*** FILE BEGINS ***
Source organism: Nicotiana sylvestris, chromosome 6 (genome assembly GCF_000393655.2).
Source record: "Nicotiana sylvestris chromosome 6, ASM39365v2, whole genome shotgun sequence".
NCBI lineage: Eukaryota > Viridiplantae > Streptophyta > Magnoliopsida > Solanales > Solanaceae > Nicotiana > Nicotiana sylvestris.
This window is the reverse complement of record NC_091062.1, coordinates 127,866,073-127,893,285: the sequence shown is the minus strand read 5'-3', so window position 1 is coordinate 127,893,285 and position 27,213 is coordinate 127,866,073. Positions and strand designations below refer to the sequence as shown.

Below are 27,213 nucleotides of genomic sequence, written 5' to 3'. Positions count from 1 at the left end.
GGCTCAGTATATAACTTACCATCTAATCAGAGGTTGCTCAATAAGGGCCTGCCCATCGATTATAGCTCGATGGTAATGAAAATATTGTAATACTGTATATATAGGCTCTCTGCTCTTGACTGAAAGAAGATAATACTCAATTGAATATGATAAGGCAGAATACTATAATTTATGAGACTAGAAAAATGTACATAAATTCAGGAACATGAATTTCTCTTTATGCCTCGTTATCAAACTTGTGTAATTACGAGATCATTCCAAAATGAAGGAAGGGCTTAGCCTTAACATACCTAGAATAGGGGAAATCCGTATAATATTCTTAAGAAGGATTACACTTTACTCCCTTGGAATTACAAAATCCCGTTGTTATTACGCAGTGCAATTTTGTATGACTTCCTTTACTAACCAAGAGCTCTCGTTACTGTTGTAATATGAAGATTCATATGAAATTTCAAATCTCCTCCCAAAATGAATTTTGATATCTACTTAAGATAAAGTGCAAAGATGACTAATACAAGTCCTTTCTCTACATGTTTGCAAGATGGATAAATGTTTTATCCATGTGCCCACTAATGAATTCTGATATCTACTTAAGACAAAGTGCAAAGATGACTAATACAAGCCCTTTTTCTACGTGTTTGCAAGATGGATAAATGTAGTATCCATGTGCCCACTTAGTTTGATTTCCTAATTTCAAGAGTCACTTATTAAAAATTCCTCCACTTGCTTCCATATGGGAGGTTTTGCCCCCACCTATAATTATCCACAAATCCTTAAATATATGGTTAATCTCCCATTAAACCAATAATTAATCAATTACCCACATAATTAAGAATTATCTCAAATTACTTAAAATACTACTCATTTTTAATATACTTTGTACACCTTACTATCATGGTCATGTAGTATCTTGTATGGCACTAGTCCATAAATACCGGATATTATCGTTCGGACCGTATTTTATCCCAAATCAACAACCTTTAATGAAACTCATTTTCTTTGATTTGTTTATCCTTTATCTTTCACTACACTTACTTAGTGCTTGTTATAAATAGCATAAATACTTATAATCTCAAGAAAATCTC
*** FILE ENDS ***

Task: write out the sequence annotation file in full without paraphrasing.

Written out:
Source organism: Nicotiana sylvestris, chromosome 6 (genome assembly GCF_000393655.2).
Source record: "Nicotiana sylvestris chromosome 6, ASM39365v2, whole genome shotgun sequence".
NCBI lineage: Eukaryota > Viridiplantae > Streptophyta > Magnoliopsida > Solanales > Solanaceae > Nicotiana > Nicotiana sylvestris.
This window is the reverse complement of record NC_091062.1, coordinates 127,866,073-127,893,285: the sequence shown is the minus strand read 5'-3', so window position 1 is coordinate 127,893,285 and position 27,213 is coordinate 127,866,073. Positions and strand designations below refer to the sequence as shown.

Below are 27,213 nucleotides of genomic sequence, written 5' to 3'. Positions count from 1 at the left end.
GGCTCAGTATATAACTTACCATCTAATCAGAGGTTGCTCAATAAGGGCCTGCCCATCGATTATAGCTCGATGGTAATGAAAATATTGTAATACTGTATATATAGGCTCTCTGCTCTTGACTGAAAGAAGATAATACTCAATTGAATATGATAAGGCAGAATACTATAATTTATGAGACTAGAAAAATGTACATAAATTCAGGAACATGAATTTCTCTTTATGCCTCGTTATCAAACTTGTGTAATTACGAGATCATTCCAAAATGAAGGAAGGGCTTAGCCTTAACATACCTAGAATAGGGGAAATCCGTATAATATTCTTAAGAAGGATTACACTTTACTCCCTTGGAATTACAAAATCCCGTTGTTATTACGCAGTGCAATTTTGTATGACTTCCTTTACTAACCAAGAGCTCTCGTTACTGTTGTAATATGAAGATTCATATGAAATTTCAAATCTCCTCCCAAAATGAATTTTGATATCTACTTAAGATAAAGTGCAAAGATGACTAATACAAGTCCTTTCTCTACATGTTTGCAAGATGGATAAATGTTTTATCCATGTGCCCACTAATGAATTCTGATATCTACTTAAGACAAAGTGCAAAGATGACTAATACAAGCCCTTTTTCTACGTGTTTGCAAGATGGATAAATGTAGTATCCATGTGCCCACTTAGTTTGATTTCCTAATTTCAAGAGTCACTTATTAAAAATTCCTCCACTTGCTTCCATATGGGAGGTTTTGCCCCCACCTATAATTATCCACAAATCCTTAAATATATGGTTAATCTCCCATTAAACCAATAATTAATCAATTACCCACATAATTAAGAATTATCTCAAATTACTTAAAATACTACTCATTTTTAATATACTTTGTACACCTTACTATCATGGTCATGTAGTATCTTGTATGGCACTAGTCCATAAATACCGGATATTATCGTTCGGACCGTATTTTATCCCAAATCAACAACCTTTAATGAAACTCATTTTCTTTGATTTGTTTATCCTTTATCTTTCACTACACTTACTTAGTGCTTGTTATAAATAGCATAAATACTTATAATCTCAAGAAAATCTC